• Content has to be appropriate for the medium, and adapted as such. While it is important for content to be tonally consistent with other pieces in the marketing jigsaw of any one given campaign, it has to reflect the style, strength and constraints for the given medium. You may have some fantastic copy for your eight-page brochure, but that copy will be problematic if you just paste it into a solitary page on your company’s website; people do not read online content in the same way as they do with hard copy, and the text of the brochure may not be sufficiently search engine optimised for the benefit and effectiveness of the site. In other words, adapt or transpose the copy to meet the strengths of the new intended medium.
  • Audio-Visual (AV) content should be produced with the same due consideration and professionalism as written content. While it is easy for us to create our own video or audio content with even just the phones in our pockets , this does not mean that we should all start cheaply creating such content for our marketing campaigns. Yes, there are certain brands and campaigns where such a guerrilla style of production is effective, but even the better campaigns in that style have more forethought given to them than it first appears. Any marketing content that goes out in your brand’s name has to be of sufficient quality if it is not to detract from the overall impact definition of your campaign. Don’t overestimate your ability in this regard; your phone may record high-resolution footage, but this does not mean that you automatically become a Steven Spielberg or Francis Ford Coppola. And while the picture quality may be superb, the audio is more than likely to be muffled and not up to the broadcast quality many subconsciously expect from campaign videos.  In other words, if you do not have the skills or the appropriate equipment to generate appropriate AV content (and be brutally honest with yourself about this), get a professional in to generate the content for you.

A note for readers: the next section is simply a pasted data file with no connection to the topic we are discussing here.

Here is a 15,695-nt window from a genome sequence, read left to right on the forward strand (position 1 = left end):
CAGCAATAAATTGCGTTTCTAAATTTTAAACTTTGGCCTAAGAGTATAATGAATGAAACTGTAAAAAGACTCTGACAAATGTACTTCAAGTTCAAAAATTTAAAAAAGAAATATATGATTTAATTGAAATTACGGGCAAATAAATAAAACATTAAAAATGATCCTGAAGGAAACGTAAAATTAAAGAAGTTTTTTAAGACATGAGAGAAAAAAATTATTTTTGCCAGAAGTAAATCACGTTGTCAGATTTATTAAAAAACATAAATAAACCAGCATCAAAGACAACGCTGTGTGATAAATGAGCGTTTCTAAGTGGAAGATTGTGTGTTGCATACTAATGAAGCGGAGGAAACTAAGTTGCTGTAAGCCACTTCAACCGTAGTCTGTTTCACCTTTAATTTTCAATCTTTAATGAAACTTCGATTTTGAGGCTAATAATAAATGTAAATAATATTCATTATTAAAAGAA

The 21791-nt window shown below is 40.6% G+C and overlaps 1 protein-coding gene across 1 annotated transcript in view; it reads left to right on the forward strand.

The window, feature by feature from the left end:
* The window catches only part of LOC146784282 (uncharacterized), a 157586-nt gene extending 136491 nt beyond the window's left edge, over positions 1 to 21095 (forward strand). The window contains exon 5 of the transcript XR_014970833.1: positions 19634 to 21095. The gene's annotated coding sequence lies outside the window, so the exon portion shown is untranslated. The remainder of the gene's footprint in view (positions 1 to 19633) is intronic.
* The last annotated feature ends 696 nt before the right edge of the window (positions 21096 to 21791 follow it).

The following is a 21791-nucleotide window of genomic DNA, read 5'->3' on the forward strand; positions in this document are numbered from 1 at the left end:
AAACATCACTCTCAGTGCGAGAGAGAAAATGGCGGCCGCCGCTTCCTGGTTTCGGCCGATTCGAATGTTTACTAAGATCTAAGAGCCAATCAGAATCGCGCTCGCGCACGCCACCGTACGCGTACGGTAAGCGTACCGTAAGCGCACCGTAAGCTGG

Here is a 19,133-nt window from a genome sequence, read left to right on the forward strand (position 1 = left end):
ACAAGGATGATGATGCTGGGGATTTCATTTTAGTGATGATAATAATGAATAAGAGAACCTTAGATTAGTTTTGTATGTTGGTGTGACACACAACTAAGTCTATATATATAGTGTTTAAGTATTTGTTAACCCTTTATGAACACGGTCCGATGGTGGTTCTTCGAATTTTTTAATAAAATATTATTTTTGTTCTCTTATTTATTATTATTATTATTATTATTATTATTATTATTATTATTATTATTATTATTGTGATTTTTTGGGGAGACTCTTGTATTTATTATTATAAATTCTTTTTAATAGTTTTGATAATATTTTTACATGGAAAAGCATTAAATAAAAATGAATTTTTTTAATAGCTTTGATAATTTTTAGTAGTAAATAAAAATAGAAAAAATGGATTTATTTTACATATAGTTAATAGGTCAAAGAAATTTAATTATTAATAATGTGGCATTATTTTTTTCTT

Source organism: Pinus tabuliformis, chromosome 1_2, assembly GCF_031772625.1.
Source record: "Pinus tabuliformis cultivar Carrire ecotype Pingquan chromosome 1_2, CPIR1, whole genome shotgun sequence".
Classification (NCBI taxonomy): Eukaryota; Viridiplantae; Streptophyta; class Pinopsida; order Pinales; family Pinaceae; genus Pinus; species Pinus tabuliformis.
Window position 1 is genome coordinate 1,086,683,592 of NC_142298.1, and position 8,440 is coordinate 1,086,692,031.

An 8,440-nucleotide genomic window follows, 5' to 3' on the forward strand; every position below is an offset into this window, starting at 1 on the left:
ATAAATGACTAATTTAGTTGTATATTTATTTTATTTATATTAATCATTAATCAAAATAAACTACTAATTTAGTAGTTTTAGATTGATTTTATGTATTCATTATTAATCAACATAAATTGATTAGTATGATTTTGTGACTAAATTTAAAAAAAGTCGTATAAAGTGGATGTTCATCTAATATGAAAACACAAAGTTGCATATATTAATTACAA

• Just because social media is free at the point of use does not mean that you know how to translate or promote good content through the social networks. If you do not know how to adapt your content for social media platforms, hire a marketing professional who can do so on your behalf. You may be able to write the best content in the world, but unless you know how to translate or distil that copy into the different mediums out there, your content will cease to become good or relevant enough. Again, be honest with yourself: do you know how to measure social media metrics? Do you know when to post and how to semi-automate the process? Do you really know what platforms are appropriate for the content you have generated, and which are not? If the answer is no, look to hire a marketer who specialises in social media, to either run the campaign on your behalf or to train you in the relevant networks so you can use them yourself.

If you would like to know more about generating good marketing content for your campaigns, contact Full Media today by e-mailing nick@full-media.co.uk.

If you would like advice on Social Media marketing, contact Nick Lewis Communications by e-mailing info@nicklewiscommunications.com.

Nick is a communications professional with over 15 years’ experience of working in both the private and public sector. As Nick Lewis Communications, he’s now using his wealth of knowledge to help small businesses and organisations adapt to the modern online age. A graduate from the University of Wales Swansea, he worked in various marketing roles prior to launching Nick Lewis Communications in 2012.